5. Then add a one-count pause at the end of each inhale and at the end of every exhale. Slowly increase that pause to four counts as you get more proficient.

"In a group class the teacher could give a combination like this: Four counts to inhale through the nose, four counts to hold, eight counts to exhale through pursed lips," says Molnar.


Breathing and Walking

"One of my favorite exercises is to combine breathing and walking," says Molnar. "Let's say you can walk three steps on your inhale and three on your exhale to start; after a while you may be able to walk five or six steps on each inhale and exhale."

This exercise is a great way to bring mindfulness to the breath and encourage coordination of breath and movement. Use the same tactile cues as above if they are helpful.

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Tip: If you get lightheaded doing this exercise in a standing position, try it sitting or lying on your back.

The Parasetter

After treating professional dancers and students for many years, Molnar developed the Parasetter, a patented roller that includes an elastic wrap for the waist, to assist in three-dimensional breathing exercises. "I love using the Parasetter," she says, "because it gives you great feedback from the posterior rib cage as you take deep inhales, and if you wear the rib wrap, you can get the sensation of the whole rib cage in motion."

PhysicalMindInstitute.com

Marika Molnar founded Westside Dance Physical Therapy in NYC. Photo by Rachel Papo

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There's a new must-have accessory for the dancers who've begun to venture back into the studio. Face masks are essential to protecting both teachers and dancers (not to mention their families) from coronavirus. But they definitely make dancing more complicated.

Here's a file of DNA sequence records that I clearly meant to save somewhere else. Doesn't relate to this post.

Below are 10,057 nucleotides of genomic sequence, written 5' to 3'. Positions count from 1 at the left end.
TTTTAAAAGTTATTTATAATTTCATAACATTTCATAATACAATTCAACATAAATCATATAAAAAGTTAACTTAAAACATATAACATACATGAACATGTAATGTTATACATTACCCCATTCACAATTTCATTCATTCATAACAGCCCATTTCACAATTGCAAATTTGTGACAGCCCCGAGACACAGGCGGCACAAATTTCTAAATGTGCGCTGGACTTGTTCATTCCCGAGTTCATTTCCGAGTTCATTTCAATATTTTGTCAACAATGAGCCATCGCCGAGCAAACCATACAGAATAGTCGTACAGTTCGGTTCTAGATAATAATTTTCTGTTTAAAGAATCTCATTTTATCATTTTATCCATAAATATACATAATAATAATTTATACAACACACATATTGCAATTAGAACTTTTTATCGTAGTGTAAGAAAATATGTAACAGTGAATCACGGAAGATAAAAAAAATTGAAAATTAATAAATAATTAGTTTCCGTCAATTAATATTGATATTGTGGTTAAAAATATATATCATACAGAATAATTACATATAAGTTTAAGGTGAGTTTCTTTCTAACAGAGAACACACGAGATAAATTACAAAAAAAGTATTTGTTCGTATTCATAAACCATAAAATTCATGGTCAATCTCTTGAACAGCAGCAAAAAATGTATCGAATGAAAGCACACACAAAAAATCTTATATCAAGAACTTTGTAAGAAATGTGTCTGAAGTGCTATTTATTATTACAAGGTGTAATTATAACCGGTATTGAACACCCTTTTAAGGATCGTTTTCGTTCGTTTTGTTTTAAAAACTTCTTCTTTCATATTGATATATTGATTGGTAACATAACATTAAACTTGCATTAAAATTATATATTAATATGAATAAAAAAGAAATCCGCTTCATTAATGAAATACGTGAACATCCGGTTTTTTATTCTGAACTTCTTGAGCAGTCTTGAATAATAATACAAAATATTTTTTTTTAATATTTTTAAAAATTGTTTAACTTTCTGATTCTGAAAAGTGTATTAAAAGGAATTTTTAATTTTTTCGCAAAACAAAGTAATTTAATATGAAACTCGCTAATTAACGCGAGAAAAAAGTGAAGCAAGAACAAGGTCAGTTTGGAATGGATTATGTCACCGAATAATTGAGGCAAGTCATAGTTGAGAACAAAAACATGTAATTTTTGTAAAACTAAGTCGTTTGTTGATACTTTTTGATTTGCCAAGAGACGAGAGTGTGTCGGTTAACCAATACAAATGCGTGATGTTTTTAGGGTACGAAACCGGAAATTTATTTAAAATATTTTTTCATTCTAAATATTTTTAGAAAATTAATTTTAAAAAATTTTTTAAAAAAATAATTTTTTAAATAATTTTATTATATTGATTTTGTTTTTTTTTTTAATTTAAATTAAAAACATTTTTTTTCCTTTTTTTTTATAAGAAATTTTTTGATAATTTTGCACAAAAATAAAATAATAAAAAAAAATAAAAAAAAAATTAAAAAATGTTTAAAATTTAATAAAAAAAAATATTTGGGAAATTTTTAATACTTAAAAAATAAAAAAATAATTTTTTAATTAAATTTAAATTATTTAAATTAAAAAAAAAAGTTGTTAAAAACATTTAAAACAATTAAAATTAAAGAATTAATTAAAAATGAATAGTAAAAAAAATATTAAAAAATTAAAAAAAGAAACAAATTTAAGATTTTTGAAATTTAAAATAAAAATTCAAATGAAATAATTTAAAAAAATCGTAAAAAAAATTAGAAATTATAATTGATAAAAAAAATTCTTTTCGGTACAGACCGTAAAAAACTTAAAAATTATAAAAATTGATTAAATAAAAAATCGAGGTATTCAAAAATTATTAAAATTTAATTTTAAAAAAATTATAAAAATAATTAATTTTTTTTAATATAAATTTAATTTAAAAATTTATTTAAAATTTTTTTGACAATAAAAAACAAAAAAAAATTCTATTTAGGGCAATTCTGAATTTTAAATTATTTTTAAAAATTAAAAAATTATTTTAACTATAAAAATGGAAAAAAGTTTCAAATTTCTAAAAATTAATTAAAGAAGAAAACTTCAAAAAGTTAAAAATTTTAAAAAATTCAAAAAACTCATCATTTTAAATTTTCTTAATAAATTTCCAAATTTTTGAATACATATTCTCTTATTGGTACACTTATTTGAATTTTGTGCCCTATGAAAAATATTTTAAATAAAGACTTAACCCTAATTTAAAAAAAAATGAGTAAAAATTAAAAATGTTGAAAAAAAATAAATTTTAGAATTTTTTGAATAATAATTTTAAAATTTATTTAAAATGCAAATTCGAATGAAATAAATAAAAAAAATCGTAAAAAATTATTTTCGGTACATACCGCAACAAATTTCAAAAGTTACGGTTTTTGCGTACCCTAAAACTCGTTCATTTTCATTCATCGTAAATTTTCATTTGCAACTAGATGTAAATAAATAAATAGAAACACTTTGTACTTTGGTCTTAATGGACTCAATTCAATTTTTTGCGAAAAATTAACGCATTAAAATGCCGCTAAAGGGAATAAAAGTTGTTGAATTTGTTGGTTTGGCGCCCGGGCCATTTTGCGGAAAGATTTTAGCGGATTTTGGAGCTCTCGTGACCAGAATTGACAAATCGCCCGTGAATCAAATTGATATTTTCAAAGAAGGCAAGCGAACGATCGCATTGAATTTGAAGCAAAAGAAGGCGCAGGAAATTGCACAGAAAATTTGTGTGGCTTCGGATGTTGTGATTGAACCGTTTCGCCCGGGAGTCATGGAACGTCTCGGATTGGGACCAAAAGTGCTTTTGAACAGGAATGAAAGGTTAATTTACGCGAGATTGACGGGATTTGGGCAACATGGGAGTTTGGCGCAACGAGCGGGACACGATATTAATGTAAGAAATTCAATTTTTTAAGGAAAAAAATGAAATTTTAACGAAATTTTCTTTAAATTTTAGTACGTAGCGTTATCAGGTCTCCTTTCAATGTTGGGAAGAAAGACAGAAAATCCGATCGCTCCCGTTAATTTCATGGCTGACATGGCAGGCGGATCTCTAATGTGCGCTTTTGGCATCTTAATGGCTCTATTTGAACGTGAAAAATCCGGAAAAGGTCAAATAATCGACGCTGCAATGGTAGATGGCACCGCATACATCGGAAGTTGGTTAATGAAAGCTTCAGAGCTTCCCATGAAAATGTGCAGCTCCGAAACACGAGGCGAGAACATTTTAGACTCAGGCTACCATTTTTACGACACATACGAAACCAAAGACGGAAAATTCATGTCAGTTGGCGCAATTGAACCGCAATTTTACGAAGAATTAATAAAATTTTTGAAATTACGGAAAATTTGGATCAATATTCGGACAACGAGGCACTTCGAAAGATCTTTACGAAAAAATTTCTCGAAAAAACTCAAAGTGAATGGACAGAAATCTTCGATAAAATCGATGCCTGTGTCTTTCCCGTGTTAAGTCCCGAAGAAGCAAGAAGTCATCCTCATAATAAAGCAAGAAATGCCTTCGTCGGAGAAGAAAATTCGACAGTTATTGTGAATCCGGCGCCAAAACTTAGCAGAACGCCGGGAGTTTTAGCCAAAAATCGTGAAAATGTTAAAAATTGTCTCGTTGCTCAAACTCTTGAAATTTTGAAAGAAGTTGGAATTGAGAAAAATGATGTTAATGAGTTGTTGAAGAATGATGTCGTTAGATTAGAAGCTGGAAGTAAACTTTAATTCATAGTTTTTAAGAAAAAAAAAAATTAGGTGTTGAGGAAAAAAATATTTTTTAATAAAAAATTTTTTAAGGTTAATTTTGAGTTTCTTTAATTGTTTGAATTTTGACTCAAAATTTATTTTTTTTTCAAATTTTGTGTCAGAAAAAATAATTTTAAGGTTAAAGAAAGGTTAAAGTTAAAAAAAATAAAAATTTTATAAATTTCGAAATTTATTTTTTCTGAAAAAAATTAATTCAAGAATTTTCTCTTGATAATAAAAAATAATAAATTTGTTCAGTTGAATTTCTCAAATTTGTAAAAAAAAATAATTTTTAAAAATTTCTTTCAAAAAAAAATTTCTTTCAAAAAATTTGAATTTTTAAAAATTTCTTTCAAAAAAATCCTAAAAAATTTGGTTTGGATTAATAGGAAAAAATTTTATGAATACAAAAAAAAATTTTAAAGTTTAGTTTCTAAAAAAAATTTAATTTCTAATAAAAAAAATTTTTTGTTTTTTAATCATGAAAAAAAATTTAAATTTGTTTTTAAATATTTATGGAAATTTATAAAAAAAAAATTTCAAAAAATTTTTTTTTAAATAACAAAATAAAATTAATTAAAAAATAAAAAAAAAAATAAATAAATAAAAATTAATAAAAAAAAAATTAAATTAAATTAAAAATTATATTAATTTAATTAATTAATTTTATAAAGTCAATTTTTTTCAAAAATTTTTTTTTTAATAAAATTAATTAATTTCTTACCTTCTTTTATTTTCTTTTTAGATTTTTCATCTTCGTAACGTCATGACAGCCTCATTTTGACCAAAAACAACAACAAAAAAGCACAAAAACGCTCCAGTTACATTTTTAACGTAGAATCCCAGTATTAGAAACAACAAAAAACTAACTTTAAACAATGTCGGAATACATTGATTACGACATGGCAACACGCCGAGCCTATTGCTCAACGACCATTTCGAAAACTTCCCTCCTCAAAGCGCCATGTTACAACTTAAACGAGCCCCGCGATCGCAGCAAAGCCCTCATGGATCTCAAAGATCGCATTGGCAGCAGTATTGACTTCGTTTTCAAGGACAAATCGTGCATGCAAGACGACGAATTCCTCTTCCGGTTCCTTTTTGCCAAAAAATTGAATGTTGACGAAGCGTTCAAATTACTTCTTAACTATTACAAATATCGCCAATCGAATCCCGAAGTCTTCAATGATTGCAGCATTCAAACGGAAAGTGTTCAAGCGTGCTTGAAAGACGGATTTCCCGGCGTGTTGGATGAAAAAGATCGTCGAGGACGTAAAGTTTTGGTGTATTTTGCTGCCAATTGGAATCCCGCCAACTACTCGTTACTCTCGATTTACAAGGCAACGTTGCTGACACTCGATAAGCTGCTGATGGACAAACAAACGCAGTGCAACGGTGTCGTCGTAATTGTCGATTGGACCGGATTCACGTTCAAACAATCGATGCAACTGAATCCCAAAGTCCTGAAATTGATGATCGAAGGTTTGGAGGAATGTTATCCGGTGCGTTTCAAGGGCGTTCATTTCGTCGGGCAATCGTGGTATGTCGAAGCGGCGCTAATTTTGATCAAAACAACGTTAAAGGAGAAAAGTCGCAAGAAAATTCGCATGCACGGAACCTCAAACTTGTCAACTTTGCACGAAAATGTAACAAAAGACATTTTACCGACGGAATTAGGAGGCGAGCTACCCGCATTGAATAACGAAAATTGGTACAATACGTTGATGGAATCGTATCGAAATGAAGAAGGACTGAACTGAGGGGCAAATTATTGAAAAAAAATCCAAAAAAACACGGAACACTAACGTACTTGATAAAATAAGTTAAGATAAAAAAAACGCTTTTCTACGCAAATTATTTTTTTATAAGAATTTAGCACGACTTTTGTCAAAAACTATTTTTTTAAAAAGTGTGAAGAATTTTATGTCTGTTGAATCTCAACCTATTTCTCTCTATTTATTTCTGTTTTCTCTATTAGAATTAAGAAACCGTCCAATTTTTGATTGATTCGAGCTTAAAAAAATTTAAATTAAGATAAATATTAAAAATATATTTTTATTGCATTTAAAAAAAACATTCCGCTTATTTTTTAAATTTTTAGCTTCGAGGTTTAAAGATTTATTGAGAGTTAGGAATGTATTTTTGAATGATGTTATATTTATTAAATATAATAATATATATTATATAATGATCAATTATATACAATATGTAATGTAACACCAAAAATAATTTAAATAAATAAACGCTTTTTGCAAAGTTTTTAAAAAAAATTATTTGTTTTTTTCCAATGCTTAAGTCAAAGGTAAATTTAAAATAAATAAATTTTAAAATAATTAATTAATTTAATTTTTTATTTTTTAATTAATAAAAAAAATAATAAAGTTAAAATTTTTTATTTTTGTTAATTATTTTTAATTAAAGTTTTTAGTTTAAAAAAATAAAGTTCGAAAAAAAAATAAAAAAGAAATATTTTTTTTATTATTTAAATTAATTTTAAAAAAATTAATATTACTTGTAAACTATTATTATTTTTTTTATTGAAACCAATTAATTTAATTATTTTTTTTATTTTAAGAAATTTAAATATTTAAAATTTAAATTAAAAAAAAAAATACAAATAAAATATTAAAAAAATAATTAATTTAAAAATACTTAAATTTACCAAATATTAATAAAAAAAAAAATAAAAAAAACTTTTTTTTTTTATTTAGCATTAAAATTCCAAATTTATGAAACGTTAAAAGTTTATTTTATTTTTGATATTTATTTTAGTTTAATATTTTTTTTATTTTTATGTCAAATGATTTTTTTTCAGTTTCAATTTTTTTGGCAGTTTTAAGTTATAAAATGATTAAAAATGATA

How can you prepare for—and adjust to—the new masked normal? Here's practical advice from Dr. Steven Karageanes, a primary care sports medicine specialist who's worked with the Rockettes and "So You Think You Can Dance," and Anna Dreslinski Cooke, a Chicago-based professional dancer who has experience dancing in cloth masks, disposable masks, N95 masks, and face shields.

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Q: How can students build jump work into their practice while at home? Should they wear tennis shoes and jump only on carpet?


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Q: How can I help parents understand that time spent in technique class is as valuable as learning choreography for competitions?


A: Parents love to see their children onstage almost as much as students love to perform. That being said, no amount of flashy choreography is going to sustain the long-term development of a young dancer. The rewards of improving technique go beyond winning competition trophies—good form prevents injuries and influences movement quality far beyond teen years.

There's a growing body of research that shows the addition of strength and integration exercises decreases the prevalence of injuries for pre-professional and professional dancers. But what about the recreational dancer who just wants to perform? There isn't as much research available for that group, but in 2013 the Journal of Athletic Training published a study that looked at 569 injured female dancers ages 8 to 16. The most common injuries they found in this group were knee injuries, followed by back, and then foot/ankle. They found knee injuries were often connected with the knee dropping inward (valgus) in jumping, rather than staying in line with the hip and ankle. Back and foot injuries were often associated with hypermobility of the hip and ankle joints (over-turning out at the hip and pronation). These early injuries caused by poor technique can haunt a dancer for years. It's a problem when young dancers focus on flexibility and big tricks over strength.

Perhaps placing some articles on injury prevention around the waiting room or in your studio newsletter will help your parents understand why building a strong technical foundation is so important to the long-term health of their children.

Health & Body
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Q: I have students who are struggling to engage their abdominals when dancing. What might you suggest to help with this?
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A 25-year-old student recently asked a question that brought back a rush of memories for me. And it's also pertinent to our current COVID-19 restrictions.